The African Continental Free Trade Area (AfCFTA) agreement; which entered into force at the beginning of 2021, aims to boost intra-African trade and to accelerate economic development on the continent The AfCFTA will cover a market of 1.3 billion people and gross domestic product (GDP) valued at US$3.4 trillion, across the 55 member states of African Union. In terms of the number participating countries, the AfCFTA will be the world’s largest trade agreement since the foundation of the world trade organization.
The general objectives of the AfCFTA are to: Create a single market for goods, services, facilitated by movement of persons in order to deepen the economic integration of the African continent and in accordance with the Pan African Vision of “An integrated, prosperous and peaceful Africa” enshrined in Agenda 2063; * Create a liberalized market for goods and services through successive rounds of negotiations; * Contribute to the movement of capital and natural persons and facilitate investments building on the initiatives and developments in the State Parties and RECs; *Lay the foundation for the establishment of a Continental Customs Union at a later stage; * Promote and attain sustainable and inclusive socio-economic development, gender equality and structural transformation of the State Parties; * Enhance the competitiveness of the economies of State Parties within the continent and the global market; *Promote industrial development through diversification and regional value chain development, agricultural development and food security; and *Resolve the challenges of multiple and overlapping memberships and expedite the regional and continental integration processes.
AfCFTA - Small and medium-sized enterprises; SMEs are key to growth in Africa. They account for around 80% of the region’s businesses. These business usually struggle to penetrate more advanced overseas markets, but in a consolidated continental market, they are well positioned to exploit scale economies, tap into continental export destinations and use the continental market as a stepping stone for expanding into overseas markets including through continental supply chains as well as global value chains.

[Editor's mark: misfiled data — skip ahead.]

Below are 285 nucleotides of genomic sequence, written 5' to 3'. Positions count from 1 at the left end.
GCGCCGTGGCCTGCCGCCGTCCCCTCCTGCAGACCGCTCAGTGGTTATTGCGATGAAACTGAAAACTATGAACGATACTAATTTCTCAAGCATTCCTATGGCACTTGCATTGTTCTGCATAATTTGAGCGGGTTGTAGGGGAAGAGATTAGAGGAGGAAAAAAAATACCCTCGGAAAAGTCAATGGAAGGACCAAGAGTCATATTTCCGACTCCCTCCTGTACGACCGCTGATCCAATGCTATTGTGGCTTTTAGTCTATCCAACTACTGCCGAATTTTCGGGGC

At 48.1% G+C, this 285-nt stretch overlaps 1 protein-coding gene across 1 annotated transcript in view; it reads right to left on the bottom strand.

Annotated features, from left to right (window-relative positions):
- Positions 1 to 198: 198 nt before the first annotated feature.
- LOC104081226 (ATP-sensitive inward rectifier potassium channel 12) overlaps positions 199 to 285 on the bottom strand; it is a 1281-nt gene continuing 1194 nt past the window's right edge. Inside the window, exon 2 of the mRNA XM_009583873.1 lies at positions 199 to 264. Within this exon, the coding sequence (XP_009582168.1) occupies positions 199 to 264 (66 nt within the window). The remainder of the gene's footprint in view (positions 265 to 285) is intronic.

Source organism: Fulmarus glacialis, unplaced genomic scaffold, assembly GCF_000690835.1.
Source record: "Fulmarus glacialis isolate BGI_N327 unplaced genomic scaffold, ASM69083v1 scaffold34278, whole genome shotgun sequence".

AfCFTA - Women Population; Women are estimated to account for around 70% of informal cross-border traders in Africa. When engaged in such activity, women are particularly vulnerable to harassment, violence, and confiscation of goods. By reducing tariffs, the AfCFTA makes it more affordable for informal traders to operate through formal channels, which offer more protection. This can be further enhanced by simplified trading regimes for small traders, such as the simplified trade regime in the Common Market for Easters and southern Africa (COMESA), which provides a simplified clearing procedure alongside reduced import duties that provide particular help to small-scale traders.
According to World Bank’s analysis the AfCFTA will boost intercontinental exports by over 81% and exports with non-African countries by 19% by 2035. In terms of sectors, manufacturing exports are anticipated to make the most gains: a 110% increase for intra-African trade and 46% for non-African trade. In contrast, service trade is envisaged to have the most modest rise (14% of intra-African trade).
In the manufacturing sector; Europe and China are estimated to see the largest increase in trade with Africa. The removal of tariff barriers and non-tariff trade barriers across the AfCFTA member states facilitates sourcing within Africa to form a regional manufacturing cluster, which will in return attract more foreign investment to establish manufacturing activity in this region.
There is already an emerging tendency for foreign investment; in labor-intensive manufacturing sectors in Africa, for instance the textile industry in Ethiopia. China is a major investor in Africa's light manufacturing industry, especially textile and footwear. Some of the factories in this field with foreign investment are already sourcing a significant share from local suppliers and the AfCFTA will further add to this tendency. The growing labor force in this region will be another reason to see this trend increase.
Intra-AfCFTA exports to AfCFTA partners would rise especially fast for Cameroon, Egypt, Ghana, Morocco, and Tunisia, with exports doubling or tripling with respect to the baseline. Under the AfCFTA scenario, manufacturing exports would gain the most, 62 percent overall, with intra-Africa trade increasing by 110 percent and exports to the rest of the world rising by 46 percent. Smaller gains would be observed in agriculture—49 percent for intra-Africa trade and 10 percent for extra-Africa trade. The gains in the services trade are more modest—about 4 percent overall and 14 percent within Africa. Any
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